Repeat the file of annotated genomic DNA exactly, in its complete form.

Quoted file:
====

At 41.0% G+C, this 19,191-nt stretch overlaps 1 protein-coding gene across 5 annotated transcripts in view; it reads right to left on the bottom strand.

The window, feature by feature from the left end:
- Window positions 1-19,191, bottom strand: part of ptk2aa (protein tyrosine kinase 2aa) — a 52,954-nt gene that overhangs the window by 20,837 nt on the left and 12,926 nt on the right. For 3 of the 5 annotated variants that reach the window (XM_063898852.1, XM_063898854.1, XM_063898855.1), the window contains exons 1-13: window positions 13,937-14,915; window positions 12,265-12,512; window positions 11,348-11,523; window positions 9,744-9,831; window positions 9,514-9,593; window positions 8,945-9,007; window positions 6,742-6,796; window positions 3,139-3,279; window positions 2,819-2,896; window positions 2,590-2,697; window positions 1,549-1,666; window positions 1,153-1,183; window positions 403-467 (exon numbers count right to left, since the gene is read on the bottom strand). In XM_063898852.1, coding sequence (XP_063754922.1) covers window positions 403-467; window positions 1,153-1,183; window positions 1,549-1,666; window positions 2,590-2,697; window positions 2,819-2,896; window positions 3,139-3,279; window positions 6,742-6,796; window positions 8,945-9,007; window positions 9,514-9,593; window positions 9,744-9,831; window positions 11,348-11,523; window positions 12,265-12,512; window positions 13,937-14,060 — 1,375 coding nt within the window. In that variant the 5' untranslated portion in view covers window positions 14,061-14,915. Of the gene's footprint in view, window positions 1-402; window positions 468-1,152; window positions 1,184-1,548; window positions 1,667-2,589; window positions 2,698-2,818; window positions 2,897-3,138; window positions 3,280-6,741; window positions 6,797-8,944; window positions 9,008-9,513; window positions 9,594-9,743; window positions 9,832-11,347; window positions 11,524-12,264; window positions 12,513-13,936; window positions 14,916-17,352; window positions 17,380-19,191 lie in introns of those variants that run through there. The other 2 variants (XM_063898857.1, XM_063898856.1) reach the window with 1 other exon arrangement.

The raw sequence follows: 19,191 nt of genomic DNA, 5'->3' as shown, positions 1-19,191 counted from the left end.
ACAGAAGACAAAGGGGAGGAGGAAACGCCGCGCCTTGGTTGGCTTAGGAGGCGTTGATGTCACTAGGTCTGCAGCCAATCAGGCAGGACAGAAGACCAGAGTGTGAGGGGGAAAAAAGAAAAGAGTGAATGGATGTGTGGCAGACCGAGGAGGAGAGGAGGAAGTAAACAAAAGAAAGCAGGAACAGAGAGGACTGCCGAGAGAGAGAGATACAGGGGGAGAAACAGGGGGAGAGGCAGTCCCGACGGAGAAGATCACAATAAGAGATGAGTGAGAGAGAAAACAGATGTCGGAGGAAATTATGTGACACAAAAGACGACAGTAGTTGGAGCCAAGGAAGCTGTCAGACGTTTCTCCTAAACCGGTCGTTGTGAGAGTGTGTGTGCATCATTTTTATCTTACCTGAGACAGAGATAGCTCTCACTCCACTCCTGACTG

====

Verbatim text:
At 41.0% G+C, this 19,191-nt stretch overlaps 1 protein-coding gene across 5 annotated transcripts in view; it reads right to left on the bottom strand.

The window, feature by feature from the left end:
- Window positions 1-19,191, bottom strand: part of ptk2aa (protein tyrosine kinase 2aa) — a 52,954-nt gene that overhangs the window by 20,837 nt on the left and 12,926 nt on the right. For 3 of the 5 annotated variants that reach the window (XM_063898852.1, XM_063898854.1, XM_063898855.1), the window contains exons 1-13: window positions 13,937-14,915; window positions 12,265-12,512; window positions 11,348-11,523; window positions 9,744-9,831; window positions 9,514-9,593; window positions 8,945-9,007; window positions 6,742-6,796; window positions 3,139-3,279; window positions 2,819-2,896; window positions 2,590-2,697; window positions 1,549-1,666; window positions 1,153-1,183; window positions 403-467 (exon numbers count right to left, since the gene is read on the bottom strand). In XM_063898852.1, coding sequence (XP_063754922.1) covers window positions 403-467; window positions 1,153-1,183; window positions 1,549-1,666; window positions 2,590-2,697; window positions 2,819-2,896; window positions 3,139-3,279; window positions 6,742-6,796; window positions 8,945-9,007; window positions 9,514-9,593; window positions 9,744-9,831; window positions 11,348-11,523; window positions 12,265-12,512; window positions 13,937-14,060 — 1,375 coding nt within the window. In that variant the 5' untranslated portion in view covers window positions 14,061-14,915. Of the gene's footprint in view, window positions 1-402; window positions 468-1,152; window positions 1,184-1,548; window positions 1,667-2,589; window positions 2,698-2,818; window positions 2,897-3,138; window positions 3,280-6,741; window positions 6,797-8,944; window positions 9,008-9,513; window positions 9,594-9,743; window positions 9,832-11,347; window positions 11,524-12,264; window positions 12,513-13,936; window positions 14,916-17,352; window positions 17,380-19,191 lie in introns of those variants that run through there. The other 2 variants (XM_063898857.1, XM_063898856.1) reach the window with 1 other exon arrangement.

The raw sequence follows: 19,191 nt of genomic DNA, 5'->3' as shown, positions 1-19,191 counted from the left end.
ACAGAAGACAAAGGGGAGGAGGAAACGCCGCGCCTTGGTTGGCTTAGGAGGCGTTGATGTCACTAGGTCTGCAGCCAATCAGGCAGGACAGAAGACCAGAGTGTGAGGGGGAAAAAAGAAAAGAGTGAATGGATGTGTGGCAGACCGAGGAGGAGAGGAGGAAGTAAACAAAAGAAAGCAGGAACAGAGAGGACTGCCGAGAGAGAGAGATACAGGGGGAGAAACAGGGGGAGAGGCAGTCCCGACGGAGAAGATCACAATAAGAGATGAGTGAGAGAGAAAACAGATGTCGGAGGAAATTATGTGACACAAAAGACGACAGTAGTTGGAGCCAAGGAAGCTGTCAGACGTTTCTCCTAAACCGGTCGTTGTGAGAGTGTGTGTGCATCATTTTTATCTTACCTGAGACAGAGATAGCTCTCACTCCACTCCTGACTG